“However,” he continues, “in the future, should XR prove popular enough, it may be that components are integrated into commercial technology such as VC codecs in order to provide a more immersive experience for remote participants.”
On the other hand, as Hetherington points out – insofar as CAVEs are a collaborative environment, VR is a technology that is suited in specific instances to enabling improved understanding and communication.
Walter sees opportunities for both enhancing existing applications and creating new ones. “There are applications which help to enhance an existing application with additional value for the user, such as virtual car configurators,” he observes. “We also see other applications that are new or replace existing technologies, such as virtual wellness resorts, where VR mixed with audio creates a relaxation space, with applications in offices and airport lounges to reduce stress.”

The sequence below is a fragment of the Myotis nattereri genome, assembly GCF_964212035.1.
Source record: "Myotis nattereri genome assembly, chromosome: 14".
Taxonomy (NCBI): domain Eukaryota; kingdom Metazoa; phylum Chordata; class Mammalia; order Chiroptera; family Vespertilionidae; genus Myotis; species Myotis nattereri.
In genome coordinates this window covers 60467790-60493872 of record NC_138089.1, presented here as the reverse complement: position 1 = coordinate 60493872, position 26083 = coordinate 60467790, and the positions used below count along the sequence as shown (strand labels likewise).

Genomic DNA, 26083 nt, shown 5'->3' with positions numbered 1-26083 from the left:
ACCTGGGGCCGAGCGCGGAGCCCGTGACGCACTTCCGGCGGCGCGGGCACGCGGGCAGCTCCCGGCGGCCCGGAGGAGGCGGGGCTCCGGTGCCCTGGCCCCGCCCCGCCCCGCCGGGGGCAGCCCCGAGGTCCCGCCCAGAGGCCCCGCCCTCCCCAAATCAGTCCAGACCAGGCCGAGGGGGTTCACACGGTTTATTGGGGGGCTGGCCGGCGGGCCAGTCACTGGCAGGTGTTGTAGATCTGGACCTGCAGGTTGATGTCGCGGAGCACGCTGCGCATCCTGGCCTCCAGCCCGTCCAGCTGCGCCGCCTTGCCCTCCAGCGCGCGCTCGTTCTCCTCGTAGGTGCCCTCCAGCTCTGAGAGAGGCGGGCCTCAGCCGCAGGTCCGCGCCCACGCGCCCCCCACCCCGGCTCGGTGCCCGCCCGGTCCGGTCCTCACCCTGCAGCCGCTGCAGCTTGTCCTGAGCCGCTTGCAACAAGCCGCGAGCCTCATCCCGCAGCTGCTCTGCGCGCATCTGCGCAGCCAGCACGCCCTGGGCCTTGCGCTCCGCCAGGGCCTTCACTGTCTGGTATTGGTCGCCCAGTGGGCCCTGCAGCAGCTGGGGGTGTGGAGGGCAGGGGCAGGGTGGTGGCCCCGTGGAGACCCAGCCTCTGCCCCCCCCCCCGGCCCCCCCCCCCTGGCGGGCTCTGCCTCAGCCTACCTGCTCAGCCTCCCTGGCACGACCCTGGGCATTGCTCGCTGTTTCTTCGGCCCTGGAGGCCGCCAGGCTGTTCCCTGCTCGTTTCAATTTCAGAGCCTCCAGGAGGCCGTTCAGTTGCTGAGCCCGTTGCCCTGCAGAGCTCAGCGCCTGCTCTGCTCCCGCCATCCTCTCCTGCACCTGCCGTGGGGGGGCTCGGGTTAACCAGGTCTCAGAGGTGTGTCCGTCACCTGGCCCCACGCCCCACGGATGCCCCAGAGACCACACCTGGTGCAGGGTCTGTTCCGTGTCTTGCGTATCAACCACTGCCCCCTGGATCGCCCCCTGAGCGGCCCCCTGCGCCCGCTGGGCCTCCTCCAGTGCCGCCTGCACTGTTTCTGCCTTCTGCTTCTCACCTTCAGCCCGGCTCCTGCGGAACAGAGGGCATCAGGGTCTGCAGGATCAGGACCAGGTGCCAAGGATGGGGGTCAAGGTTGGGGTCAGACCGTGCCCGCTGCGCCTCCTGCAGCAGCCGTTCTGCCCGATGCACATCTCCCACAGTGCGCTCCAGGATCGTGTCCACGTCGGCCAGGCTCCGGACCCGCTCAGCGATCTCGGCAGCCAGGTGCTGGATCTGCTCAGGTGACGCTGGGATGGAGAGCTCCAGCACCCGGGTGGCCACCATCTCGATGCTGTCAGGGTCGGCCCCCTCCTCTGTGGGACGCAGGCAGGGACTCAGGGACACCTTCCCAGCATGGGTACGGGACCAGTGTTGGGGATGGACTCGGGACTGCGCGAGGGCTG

Reynolds has a clear vision of the way forward. “Today, AR is all about enhancing existing AV applications, such as entertainment events and venues using professional AV displays and who are adding to this through personalising the user’s experience and engagement with AR elements,” he believes. “Going forward, it will create new opportunities – but also disruption for the AV industry, as the new elements come from providers outside of the traditional AV industry. The future will be this blending of the shared experience and personalised experience that we’re currently seeing – but the balance or share between the two will vary, with the concern that the AV element becomes marginalised. Savvy AV companies today should be looking to have AR services or capabilities as part of their market offering, so that they can offer the full solution to clients in the future. This in turn will create new opportunities for them.”